We live in turbulent times. As an investor, you might be feeling it too. Singapore’s Straits Times Index (SGX: ^STI) has fallen to around 3,100 points.
You may have heard that US President Donald Trump is trying to fend off the threat of impeachment. Amid all the White House drama, the US is still engaged in a prolonged trade dispute with China. And it’s not that the Middle Kingdom is without its own problems.
By now, you should be aware of the mass protest in Hong Kong which is entering its fifth month. Unfortunately, there doesn’t seem to be a resolution in sight.
Meanwhile, over in the UK, the nation is facing the possibility of exiting the European Union without a deal. The ramifications of a no-deal Brexit, should it happen, are significant.
We live in turbulent times. There is no shortage of things to worry about. As the events around the world unfold, stock markets may seem to be more volatile than usual.
Markets will be volatile, but it always has been
For the year to date, the STI’s maximum decline, from peak to trough, is around 10%.
Now, you may feel that a double-digit decline is sizable. But if you zoom out and look at the bigger picture, you’ll find that a 10% decline in any one year is pretty normal. The chart below, which shows the maximum yearly decline for the STI across 26 years, puts this year’s decline into perspective.
Source: S&P Global Market Intelligence; author’s calculations
For context: Since 1993, the STI has declined 10% in nine out of every 10 years. The index has also fallen 20% or more four times in every decade. And larger declines of 30% or more happen around one-fifth of the time. On two rare occasions, in 2008 and 1998, the STI fell by over 50% from peak to trough.
The statistics above clearly point out that market volatility is a normal occurrence. As such, we should come to expect that market swings up or down are part and parcel of investing.
Up and to the right
Despite the STI’s fluctuations, the index’s returns have not disappointed. Based on data provided by State Street Global Advisors, the STI has delivered a near-7% in total returns per year between April 2002 and September 2019.
The return on investment may sound satisfying for you, but there’s a big caveat to the statistic above.
From one year to the next, the STI’s returns can differ greatly. In fact, between 2014 and 2018, the yearly returns of the Singapore index have varied from a 21.1% positive return to a 10.7% negative return. But if the STI was held over longer periods of time, the earlier data point shows that the returns will average out at around 7%.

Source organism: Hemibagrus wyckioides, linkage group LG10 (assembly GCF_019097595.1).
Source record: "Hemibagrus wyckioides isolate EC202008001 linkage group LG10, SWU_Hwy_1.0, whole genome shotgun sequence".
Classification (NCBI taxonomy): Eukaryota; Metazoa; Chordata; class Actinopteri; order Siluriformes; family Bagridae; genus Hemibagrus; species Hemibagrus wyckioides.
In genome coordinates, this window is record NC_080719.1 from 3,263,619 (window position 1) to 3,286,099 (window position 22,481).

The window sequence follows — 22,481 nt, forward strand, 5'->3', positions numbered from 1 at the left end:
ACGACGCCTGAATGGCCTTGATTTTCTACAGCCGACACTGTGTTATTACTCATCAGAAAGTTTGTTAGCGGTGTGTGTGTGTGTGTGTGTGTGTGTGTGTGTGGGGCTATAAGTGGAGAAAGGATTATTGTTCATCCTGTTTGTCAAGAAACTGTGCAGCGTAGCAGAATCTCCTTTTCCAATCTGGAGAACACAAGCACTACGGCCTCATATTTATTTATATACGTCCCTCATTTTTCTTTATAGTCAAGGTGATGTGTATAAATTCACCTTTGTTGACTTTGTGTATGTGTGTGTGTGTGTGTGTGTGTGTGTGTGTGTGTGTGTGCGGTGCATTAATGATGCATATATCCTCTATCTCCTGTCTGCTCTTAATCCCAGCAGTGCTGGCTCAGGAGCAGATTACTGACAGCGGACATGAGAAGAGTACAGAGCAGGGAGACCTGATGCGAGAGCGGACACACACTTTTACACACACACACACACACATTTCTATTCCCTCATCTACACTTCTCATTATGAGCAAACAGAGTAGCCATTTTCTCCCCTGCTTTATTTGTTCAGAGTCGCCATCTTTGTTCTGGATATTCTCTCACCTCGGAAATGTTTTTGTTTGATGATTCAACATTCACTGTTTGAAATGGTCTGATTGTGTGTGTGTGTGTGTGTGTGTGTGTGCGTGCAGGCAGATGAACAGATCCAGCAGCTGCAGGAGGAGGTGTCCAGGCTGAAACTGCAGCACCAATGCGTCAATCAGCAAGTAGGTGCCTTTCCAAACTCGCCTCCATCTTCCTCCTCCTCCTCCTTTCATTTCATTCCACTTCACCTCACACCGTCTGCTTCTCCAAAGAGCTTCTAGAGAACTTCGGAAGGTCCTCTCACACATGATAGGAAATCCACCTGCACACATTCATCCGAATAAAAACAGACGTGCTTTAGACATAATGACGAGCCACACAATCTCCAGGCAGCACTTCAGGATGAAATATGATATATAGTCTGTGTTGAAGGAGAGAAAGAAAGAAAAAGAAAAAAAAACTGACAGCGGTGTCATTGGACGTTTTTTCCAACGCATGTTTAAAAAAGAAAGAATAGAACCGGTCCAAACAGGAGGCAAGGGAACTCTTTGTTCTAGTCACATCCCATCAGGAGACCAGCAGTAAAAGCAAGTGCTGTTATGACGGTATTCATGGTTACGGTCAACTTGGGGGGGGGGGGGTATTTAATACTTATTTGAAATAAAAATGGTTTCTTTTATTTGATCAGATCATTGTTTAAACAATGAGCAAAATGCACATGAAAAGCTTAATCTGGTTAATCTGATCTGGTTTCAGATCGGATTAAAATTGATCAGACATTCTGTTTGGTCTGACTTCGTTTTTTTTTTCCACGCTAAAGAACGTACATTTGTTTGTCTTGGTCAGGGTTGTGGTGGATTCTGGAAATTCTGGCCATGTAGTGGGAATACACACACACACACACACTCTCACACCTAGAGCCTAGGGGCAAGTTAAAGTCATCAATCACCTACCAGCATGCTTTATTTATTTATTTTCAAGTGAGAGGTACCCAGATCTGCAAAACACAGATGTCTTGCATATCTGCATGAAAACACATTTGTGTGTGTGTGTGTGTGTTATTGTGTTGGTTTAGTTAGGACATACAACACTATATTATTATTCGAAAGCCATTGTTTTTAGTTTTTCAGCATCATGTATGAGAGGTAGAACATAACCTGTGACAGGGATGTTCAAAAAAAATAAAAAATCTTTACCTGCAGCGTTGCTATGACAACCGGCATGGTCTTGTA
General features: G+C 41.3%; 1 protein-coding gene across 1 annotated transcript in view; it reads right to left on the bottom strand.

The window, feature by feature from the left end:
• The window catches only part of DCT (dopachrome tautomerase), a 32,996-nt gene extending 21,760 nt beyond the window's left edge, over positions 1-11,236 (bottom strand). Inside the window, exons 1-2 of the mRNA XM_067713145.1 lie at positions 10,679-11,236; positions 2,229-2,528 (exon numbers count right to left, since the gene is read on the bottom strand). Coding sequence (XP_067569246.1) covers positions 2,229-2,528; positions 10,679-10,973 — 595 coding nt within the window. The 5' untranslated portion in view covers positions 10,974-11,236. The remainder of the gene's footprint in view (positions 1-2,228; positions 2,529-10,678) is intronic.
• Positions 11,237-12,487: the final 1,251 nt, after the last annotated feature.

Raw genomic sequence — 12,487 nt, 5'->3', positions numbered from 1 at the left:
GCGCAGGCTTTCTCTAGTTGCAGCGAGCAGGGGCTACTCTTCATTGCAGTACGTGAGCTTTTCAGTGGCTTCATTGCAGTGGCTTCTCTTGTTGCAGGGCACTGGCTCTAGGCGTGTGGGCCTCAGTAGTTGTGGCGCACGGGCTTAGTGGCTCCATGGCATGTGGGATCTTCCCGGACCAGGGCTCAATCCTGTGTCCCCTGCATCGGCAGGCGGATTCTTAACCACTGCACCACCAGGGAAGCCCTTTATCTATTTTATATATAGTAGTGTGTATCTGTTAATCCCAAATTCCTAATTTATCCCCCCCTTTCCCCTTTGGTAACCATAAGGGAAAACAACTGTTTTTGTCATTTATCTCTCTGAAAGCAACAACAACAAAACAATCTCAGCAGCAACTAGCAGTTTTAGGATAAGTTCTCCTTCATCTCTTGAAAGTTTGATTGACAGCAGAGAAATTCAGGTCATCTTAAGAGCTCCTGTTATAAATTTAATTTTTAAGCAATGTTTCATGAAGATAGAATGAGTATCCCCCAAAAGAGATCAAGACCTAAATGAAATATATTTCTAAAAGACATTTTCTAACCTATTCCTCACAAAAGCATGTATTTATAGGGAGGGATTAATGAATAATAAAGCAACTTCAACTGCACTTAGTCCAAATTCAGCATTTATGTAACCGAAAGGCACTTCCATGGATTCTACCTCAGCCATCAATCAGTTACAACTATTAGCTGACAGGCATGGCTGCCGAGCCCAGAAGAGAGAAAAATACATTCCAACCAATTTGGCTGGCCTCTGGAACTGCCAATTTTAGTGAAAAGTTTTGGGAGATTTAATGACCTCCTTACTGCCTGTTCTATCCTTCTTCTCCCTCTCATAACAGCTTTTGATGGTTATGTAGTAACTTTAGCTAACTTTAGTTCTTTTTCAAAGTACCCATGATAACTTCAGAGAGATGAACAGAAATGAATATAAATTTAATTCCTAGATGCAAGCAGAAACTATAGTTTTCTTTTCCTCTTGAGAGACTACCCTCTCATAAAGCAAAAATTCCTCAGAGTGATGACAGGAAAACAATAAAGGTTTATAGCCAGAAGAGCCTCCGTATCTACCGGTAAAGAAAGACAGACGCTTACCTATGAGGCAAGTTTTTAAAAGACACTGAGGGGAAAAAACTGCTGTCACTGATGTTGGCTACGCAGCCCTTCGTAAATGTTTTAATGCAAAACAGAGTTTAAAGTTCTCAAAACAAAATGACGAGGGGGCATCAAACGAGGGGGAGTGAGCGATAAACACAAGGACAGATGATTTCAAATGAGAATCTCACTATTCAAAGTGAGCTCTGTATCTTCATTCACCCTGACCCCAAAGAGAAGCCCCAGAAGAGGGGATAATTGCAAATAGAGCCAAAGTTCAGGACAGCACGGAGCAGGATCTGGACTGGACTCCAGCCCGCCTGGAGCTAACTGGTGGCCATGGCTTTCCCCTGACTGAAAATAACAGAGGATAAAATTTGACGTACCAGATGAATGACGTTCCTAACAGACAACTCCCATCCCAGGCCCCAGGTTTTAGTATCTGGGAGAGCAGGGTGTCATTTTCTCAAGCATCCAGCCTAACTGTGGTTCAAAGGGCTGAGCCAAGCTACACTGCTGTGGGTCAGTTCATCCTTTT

In other words, to achieve the returns that you want, you will need to hold for the long term.
But here’s the problem: On one hand, you are now aware that the stock market can be volatile. On the other hand, you also know that you will need to hold through all the inevitable fluctuations with the aim resurface on the other side with positive returns.
Get Smart: Being comfortable with the uncomfortable
“A ship in the harbour is safe, but that is not what ships are built for”
A quote from John Augustus Shedd
We should first accept that 10% declines are indeed a common occurrence. You should expect it to happen. The trick is in finding a way to brave through the inevitable storms that will happen along the way.
Instead of being fearful of market falls, you should prepare for them. If you want to take it a step further, I would like to share three effective strategies that have worked for me as an investor:
1. Keep emergency cash and a cash position: What you want to avoid is selling when stock markets are down. To do so, you should have adequate cash on the side for potential emergencies. With what is left, only invest the money that you are unlikely to use in the next five years. On top of that, I make it a point to keep a cash position because keeps me level-headed when the going gets tough. You can try that too.
2. Invest in amounts that you are ready to hold for five years or more: Most investors run into trouble when they invest too much, too fast. Never be in too much of a hurry. Always remember that we are in it for the long haul. As such, take your time to invest in amounts that you are comfortable to hold for five years or more. There is no point in trying to pour in large sums of money to the point where becomes too much for your heart to handle. Remember, markets can get rough from time to time, and if you can handle it, you are more likely to make a mistake.
3. Take your time to invest: There is no need to pour in all of your hard-earned savings into the market at a single point of time. As investors, you can choose to deploy your money in regular stages, always taking your time to assess the businesses that you are interested in, before adding more money to the stock market. The decision to invest more is always in your hands to decide.
Simple rules work best, in my view, as they are easy-to-remember rules of thumb that you can lean on especially when markets become tough to stomach. If you can stick to them, I believe that you would have a more than decent chance of gaining a satisfying return in the long run.
To learn more about the different types of investing strategies, and how you can apply them in your investing journey, sign up for our free investing education newsletter, Get Smart! Click HERE to sign up now.
None of the information in this article can be constituted as financial, investment, or other professional advice. It is only intended to provide education. Speak with a professional before making important decisions about your money, your professional life, or even your personal life.